Thursday, April 01, 2010

House of Commons and Senate needs to show Auditor General some common sense and dollars

Witness just what is happening as we speak over the pond in the United Kingdom, fiscal accountability has made its return through a parliamentary review of the expenses incurred by Members of Parliaments and Lords in their House of Commons and Lords, originally refusing to release details after it was finished, the English people, subjects or commoners wanted to know where their pound was privately going, so leaks began to show as to how important the audit was and for exactly what they spent on the public dime. Altogether, this now will bring a great tidal wave of change to Great Britain it has not seen in half a century, where the Speaker of the House and other high ranking Members of Parliament are relegated to the sidelines as the whole disaster blows up in front of them, enter its North American colony, the Dominion of Canada, into the international economic fray that has affected Europe from Iceland up in the north all the way down to Greece in the south. Like Old Blighty, a similar controversy is stiring here in the Great White North, where for the past nine months, its saintly Auditor General Sheila Fraser, yes she the author of the sponsorship program report that proved $100 million of its $250 million went to Liberal insiders advertising firms and government entities in forms like untendered job grants, has asked the Conservative government if she can simply audit the $520 million expenses of the Members of Parliament and Senators in our House of Commons and Senate to make sure all is well spent.

The federal Tories however though, along with its governing all party committees, being the House's Board of Internal Economy and the Senate's Internal Economy Committee, do not want her to both conduct this value for money and performance audit on their spending habits, something that allows her office to publicly audit financial statement per annum a private firm, being Klynveld Peat Marwick Goerdeler does currently, with elected officials stating her office has neither the authority nor the jurisdiction, which makes one wonder just who has their hand on the controls ensuring proper management if her Office of the Auditor General of Canada indeed does not. This all seems to not just be short changing the Canadian public fiscally, but perhaps also on the issue of democratic govermental honesty, accountability and transparency socially. When one looks at politics in our culture in the now, one can see how the lack of ethics and moral fibre in the past has shaped the landscape it plays its unprincipled game upon, which sadly is how we base our deformed worldview on how it will play itself upon into the future, where rights and freedoms become greed and malice which breed ignorance and irresponsibility to the rule of law as it tis without its advancement towards productive virtues such as truth, trust and the highest good.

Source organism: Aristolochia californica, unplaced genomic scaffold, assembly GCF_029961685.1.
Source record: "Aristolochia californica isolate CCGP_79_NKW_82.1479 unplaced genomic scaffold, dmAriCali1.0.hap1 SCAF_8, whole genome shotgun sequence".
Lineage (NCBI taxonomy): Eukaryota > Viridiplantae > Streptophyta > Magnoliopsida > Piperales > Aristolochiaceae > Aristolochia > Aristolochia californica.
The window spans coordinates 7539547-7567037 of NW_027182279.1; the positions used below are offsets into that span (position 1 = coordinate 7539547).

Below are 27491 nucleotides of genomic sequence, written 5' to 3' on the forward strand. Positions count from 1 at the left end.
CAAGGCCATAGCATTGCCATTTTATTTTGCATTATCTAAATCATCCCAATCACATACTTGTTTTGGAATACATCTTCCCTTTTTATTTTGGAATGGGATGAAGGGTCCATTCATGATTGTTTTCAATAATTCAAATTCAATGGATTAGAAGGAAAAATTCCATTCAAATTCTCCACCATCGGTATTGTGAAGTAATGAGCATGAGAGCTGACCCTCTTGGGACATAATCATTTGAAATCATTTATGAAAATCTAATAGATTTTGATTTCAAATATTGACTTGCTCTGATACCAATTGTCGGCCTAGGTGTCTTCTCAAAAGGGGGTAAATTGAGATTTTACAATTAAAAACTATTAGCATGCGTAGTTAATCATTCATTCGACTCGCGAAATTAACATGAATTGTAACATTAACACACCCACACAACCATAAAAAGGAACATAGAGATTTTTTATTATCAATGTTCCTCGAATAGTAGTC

So the democratic process is slowly being nickled and dimed by those lawmakers who swore to uphold its principles and defend it from the very actions they now do, not just here in Canada but elsewhere as previously mentioned, all of which create scandals, fiascos and crises where none truly need be, if only the inside and elite leaders of the day were more open to their people, citizens and finally taxpayer who pay those essential taxes which make up a politician's salary. Principles and values of the day go beyond the economic, politically we must remind ourselves that in life more is valuable that our adoration of the almighty dollar, our almost religious fervor of buying and owning the most lustfully modern and brand newest consumable goods, or attending the weekly mass at the mall, an institutional structure that we lay in debt to as one whole society, being a human is of intrinsic value itself, not an extrinsic number with no purpose or meaning in the life we live. We defeat ourselves when refusing to recognize or realize victory, this is the case in full when looking at the fair, checked and balanced request of Miss Fraser to know where the $440 million spent in the House of Commons and $93 million spent in the Senate is going towards, she has identified the ideal we seek from our higher officials and only now is looking for backing to optimize its vision, mission and performance for the greater efficiency, efficacy and execution which leads to overall excellence, equality and enjoyment in governance by, of and for the citizenry at large, therefore I would ask that all Canadians stand up now, support your Auditor General's independent call for real democratic governmental honesty, accountability and transparency, where the system today exempts it from external oversight audits and Freedom of Information requests, so finally once and for all we can find out exactly where the Loonie buck actually stops.